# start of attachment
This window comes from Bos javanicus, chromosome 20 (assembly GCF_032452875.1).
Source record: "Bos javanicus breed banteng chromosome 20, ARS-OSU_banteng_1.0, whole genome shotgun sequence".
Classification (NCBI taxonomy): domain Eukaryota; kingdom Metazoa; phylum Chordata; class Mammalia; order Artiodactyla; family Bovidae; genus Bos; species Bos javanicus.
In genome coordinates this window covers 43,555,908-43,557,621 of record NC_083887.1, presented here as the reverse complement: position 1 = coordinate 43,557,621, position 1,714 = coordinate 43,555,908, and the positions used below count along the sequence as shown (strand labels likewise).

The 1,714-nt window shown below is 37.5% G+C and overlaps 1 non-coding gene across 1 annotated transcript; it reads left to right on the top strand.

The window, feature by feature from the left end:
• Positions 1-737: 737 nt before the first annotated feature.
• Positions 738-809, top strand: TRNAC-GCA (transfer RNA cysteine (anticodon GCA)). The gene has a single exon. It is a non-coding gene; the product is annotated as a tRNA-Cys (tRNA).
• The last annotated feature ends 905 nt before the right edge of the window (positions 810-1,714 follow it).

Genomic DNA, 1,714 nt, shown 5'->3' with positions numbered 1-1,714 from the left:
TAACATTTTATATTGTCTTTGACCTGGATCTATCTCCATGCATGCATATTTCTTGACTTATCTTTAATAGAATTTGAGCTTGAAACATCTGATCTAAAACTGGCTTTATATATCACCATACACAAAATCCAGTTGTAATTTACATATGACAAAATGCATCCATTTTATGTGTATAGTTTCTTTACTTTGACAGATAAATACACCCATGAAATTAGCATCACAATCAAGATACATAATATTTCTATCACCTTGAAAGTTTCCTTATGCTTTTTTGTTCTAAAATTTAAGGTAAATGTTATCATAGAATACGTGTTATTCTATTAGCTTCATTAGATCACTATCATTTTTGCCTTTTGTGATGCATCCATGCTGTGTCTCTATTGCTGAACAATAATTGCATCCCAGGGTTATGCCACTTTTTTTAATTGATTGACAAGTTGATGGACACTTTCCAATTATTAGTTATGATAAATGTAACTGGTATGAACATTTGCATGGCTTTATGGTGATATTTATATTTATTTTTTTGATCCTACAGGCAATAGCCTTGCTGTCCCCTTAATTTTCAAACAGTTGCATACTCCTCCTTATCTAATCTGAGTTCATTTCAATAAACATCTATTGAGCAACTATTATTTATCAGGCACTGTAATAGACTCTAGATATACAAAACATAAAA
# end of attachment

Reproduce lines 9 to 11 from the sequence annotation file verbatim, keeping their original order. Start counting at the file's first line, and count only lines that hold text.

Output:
• The last annotated feature ends 905 nt before the right edge of the window (positions 810-1,714 follow it).

Genomic DNA, 1,714 nt, shown 5'->3' with positions numbered 1-1,714 from the left:
TAACATTTTATATTGTCTTTGACCTGGATCTATCTCCATGCATGCATATTTCTTGACTTATCTTTAATAGAATTTGAGCTTGAAACATCTGATCTAAAACTGGCTTTATATATCACCATACACAAAATCCAGTTGTAATTTACATATGACAAAATGCATCCATTTTATGTGTATAGTTTCTTTACTTTGACAGATAAATACACCCATGAAATTAGCATCACAATCAAGATACATAATATTTCTATCACCTTGAAAGTTTCCTTATGCTTTTTTGTTCTAAAATTTAAGGTAAATGTTATCATAGAATACGTGTTATTCTATTAGCTTCATTAGATCACTATCATTTTTGCCTTTTGTGATGCATCCATGCTGTGTCTCTATTGCTGAACAATAATTGCATCCCAGGGTTATGCCACTTTTTTTAATTGATTGACAAGTTGATGGACACTTTCCAATTATTAGTTATGATAAATGTAACTGGTATGAACATTTGCATGGCTTTATGGTGATATTTATATTTATTTTTTTGATCCTACAGGCAATAGCCTTGCTGTCCCCTTAATTTTCAAACAGTTGCATACTCCTCCTTATCTAATCTGAGTTCATTTCAATAAACATCTATTGAGCAACTATTATTTATCAGGCACTGTAATAGACTCTAGATATACAAAACATAAAA